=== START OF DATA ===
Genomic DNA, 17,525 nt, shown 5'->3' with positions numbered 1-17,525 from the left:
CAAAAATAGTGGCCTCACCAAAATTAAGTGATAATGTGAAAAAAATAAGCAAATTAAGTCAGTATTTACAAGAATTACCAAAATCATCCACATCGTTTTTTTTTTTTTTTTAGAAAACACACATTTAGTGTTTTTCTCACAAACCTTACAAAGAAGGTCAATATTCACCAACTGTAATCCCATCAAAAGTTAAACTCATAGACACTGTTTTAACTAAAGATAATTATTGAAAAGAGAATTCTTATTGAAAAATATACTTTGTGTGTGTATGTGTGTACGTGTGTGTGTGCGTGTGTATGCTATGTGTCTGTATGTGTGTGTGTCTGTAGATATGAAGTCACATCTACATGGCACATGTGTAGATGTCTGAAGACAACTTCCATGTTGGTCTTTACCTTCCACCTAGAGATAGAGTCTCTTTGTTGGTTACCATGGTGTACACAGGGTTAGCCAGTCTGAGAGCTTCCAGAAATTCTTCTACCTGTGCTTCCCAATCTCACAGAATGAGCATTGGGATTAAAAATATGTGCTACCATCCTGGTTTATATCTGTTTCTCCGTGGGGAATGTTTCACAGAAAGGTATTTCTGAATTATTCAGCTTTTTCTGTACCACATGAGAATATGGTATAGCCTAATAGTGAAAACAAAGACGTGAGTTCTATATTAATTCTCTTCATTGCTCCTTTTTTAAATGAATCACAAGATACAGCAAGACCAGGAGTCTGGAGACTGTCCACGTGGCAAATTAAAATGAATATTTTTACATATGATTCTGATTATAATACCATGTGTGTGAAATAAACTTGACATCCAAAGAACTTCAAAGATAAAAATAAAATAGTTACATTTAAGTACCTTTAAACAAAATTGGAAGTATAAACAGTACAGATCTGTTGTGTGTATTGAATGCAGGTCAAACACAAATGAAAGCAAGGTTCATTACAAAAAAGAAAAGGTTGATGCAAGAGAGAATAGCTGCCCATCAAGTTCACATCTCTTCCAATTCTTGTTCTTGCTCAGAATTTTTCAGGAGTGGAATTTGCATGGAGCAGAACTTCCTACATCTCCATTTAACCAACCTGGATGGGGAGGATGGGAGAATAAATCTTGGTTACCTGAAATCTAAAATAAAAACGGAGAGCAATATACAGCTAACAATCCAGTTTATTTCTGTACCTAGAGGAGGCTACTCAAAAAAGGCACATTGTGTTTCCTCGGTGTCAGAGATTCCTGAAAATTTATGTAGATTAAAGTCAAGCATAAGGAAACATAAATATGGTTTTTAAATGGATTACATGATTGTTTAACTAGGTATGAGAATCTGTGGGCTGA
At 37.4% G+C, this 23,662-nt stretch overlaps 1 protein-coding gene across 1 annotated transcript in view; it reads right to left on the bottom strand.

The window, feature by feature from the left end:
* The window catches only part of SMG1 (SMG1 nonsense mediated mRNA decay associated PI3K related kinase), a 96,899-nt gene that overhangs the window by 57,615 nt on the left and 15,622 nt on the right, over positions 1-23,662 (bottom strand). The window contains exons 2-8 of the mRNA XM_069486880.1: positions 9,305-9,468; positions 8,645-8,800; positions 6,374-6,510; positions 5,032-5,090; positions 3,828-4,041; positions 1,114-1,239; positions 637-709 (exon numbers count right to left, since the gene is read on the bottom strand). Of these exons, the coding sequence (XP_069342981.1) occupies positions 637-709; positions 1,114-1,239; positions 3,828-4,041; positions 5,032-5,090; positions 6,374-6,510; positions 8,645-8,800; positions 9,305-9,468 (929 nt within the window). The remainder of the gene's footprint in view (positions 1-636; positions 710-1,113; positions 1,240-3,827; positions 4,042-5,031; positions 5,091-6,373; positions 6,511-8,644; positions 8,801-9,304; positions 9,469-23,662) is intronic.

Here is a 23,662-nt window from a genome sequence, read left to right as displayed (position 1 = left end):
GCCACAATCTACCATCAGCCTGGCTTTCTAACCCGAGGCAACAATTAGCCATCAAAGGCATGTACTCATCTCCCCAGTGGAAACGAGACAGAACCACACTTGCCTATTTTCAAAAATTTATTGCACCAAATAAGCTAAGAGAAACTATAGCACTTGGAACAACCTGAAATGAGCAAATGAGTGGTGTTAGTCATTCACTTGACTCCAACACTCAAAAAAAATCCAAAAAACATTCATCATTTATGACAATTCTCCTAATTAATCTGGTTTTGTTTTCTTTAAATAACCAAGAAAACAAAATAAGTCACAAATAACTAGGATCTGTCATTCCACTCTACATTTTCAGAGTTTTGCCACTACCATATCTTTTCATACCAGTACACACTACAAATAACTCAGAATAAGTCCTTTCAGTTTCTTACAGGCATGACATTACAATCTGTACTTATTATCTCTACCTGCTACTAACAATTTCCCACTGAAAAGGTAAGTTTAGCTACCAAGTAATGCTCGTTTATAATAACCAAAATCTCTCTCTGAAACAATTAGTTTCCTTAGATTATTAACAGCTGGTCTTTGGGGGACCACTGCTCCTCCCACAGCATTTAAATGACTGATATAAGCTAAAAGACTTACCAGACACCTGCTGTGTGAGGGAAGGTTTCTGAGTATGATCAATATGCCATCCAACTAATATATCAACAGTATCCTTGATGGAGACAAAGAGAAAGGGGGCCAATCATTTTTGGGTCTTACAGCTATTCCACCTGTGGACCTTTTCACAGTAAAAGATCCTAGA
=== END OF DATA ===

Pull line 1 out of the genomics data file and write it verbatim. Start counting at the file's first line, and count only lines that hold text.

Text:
Genomic DNA, 17,525 nt, shown 5'->3' with positions numbered 1-17,525 from the left: